Preventing Slip-and-Fall Accidents in Commercial Kitchens
By Amy Milshtein
The emergency room nurse barley took her eyes from the computer screen before asking, “How did this accident happen?”
“I slipped on a cucumber,” answered my 17-year-old daughter, cradling her swollen wrist. Her uniform, stained from making sandwiches at a local, fast-casual eatery smelled of sweat and dough. Her wrist was turning black and blue.
“Is that a joke?”
It wasn’t. Injuries like this are all too common, sending 8 million Americans to the ER each year and costing more than $20 billion. Mistakes happen, but preventing slip-and-fall accidents in commercial kitchens protects workers from harm and employers from liability.
And yes, I am writing this in the ER waiting room.
A Common Danger
The National Floor Safety Institute released staggering data about slip-and-fall incidents. They are the number one cause of accidents in restaurants, with 70% occurring on flat and level surfaces. They are also the leading cause of occupational injury for people aged 15-24 years.
“Slips and falls statistically land at the top of the list of accidents that occur in food service kitchens," agrees Jeff Nelken, food safety expert and trainer, in an article in EHS Today. The causes are obvious: wet, sticky or greasy floors and fast-moving employees.
Identify Problem Spots
There are many slip-and-fall hotspots in a commercial kitchen. Vegetable slices (like cucumber) and their juice accumulate around cutting areas. Oil and grease splatter and land under deep fryers. Ice machines usually have a puddle or two around them. Even rubber mats, meant to protect workers from slick floors, often become hazards themselves, either because workers catch a toe on an edge or the mat has not been well maintained and lost its ability to grip.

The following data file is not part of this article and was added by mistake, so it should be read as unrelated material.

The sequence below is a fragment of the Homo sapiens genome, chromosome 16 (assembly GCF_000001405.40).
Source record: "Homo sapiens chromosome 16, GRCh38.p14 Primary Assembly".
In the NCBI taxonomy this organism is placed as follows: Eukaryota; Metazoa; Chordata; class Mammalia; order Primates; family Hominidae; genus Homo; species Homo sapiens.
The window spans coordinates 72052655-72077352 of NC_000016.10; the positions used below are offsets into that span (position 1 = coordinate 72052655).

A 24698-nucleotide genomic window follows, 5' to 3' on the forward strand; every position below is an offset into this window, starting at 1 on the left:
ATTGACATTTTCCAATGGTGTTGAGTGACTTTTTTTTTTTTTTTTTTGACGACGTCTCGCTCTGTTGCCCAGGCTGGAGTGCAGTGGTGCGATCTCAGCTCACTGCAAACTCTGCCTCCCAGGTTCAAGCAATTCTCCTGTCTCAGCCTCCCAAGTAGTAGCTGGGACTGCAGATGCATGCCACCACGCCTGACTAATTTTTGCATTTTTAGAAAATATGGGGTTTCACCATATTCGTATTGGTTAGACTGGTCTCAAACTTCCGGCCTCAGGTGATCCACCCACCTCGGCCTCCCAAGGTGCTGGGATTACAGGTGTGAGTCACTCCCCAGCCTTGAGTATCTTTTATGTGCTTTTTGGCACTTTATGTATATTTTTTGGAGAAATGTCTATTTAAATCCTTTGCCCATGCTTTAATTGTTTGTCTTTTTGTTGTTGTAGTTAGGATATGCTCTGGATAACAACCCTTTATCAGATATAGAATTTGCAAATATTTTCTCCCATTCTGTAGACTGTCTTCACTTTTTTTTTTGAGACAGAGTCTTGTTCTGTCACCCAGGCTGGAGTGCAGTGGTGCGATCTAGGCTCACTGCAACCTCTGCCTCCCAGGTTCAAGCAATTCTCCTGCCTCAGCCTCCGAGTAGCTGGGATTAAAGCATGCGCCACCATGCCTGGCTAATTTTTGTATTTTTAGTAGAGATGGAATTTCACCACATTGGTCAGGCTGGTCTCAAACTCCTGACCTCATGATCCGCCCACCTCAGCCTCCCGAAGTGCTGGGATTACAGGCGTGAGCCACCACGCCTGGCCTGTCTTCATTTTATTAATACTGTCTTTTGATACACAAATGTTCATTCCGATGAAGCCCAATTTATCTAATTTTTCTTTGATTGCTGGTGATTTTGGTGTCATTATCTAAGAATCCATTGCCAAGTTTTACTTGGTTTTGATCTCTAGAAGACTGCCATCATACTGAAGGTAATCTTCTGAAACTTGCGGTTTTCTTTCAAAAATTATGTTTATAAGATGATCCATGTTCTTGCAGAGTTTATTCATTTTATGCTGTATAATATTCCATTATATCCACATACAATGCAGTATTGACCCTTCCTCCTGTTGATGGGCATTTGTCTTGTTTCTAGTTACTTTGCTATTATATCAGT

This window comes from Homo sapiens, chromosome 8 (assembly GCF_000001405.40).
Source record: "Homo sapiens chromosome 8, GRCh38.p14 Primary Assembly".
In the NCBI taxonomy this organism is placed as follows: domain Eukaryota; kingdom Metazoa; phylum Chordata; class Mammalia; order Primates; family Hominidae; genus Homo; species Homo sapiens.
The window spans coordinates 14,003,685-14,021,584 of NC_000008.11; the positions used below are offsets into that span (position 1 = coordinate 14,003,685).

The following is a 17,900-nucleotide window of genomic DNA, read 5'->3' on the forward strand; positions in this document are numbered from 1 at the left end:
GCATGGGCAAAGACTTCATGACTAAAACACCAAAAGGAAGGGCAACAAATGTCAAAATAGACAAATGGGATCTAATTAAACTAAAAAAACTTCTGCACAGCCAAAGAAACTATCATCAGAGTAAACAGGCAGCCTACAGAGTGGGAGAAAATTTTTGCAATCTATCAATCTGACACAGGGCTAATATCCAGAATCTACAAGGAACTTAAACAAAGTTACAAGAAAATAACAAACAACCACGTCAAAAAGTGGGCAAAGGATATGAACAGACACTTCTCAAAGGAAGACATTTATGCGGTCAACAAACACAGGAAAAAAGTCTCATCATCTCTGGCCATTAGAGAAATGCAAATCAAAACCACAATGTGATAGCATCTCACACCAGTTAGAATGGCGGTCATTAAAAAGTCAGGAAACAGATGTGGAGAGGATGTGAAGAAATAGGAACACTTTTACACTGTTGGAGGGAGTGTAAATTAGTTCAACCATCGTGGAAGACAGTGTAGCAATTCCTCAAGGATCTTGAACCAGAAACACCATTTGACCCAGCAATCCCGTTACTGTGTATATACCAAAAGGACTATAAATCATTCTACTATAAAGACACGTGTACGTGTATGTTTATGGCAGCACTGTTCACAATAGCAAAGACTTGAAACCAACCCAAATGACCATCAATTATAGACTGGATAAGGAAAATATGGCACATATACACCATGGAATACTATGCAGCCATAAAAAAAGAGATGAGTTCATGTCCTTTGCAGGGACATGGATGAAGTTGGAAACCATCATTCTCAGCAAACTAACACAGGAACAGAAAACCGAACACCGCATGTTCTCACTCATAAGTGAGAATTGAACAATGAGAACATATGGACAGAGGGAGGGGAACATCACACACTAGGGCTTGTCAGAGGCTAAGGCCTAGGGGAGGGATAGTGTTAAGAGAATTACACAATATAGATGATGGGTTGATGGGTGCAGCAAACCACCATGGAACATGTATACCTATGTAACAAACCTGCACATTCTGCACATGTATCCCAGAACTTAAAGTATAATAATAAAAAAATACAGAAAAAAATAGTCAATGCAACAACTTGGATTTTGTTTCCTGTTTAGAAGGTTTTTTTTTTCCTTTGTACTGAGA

There are plenty of danger zones on the customer side of a restaurant too. Wet shoes, dripping coats and umbrellas leave puddles. Self-serve drink areas generate spilled sodas and melting ice. And restroom floors may have water droplets around the sink and paper towel dispenser.
Make Maintenance Easy
Keeping floors clean and dry is paramount to preventing slip-and-fall accidents in commercial kitchens. Instruct staff to remove all spills and dry the floor immediately. Dirty mops soaking in dirty water is Nelken’s least favorite tool for the job. “Swiping greasy, dirty water back over the floor is not going to make that floor less slipper or clean,” he insists.
Try a Dispense-and-Vac system instead. This technology removes heavy soils and grease quickly leaving floors clean, hygienic and dry.
(And in case you were wondering, it was only a sprain.)
Click here for more tools for preventing slip-and-fall accidents in commercial kitchens.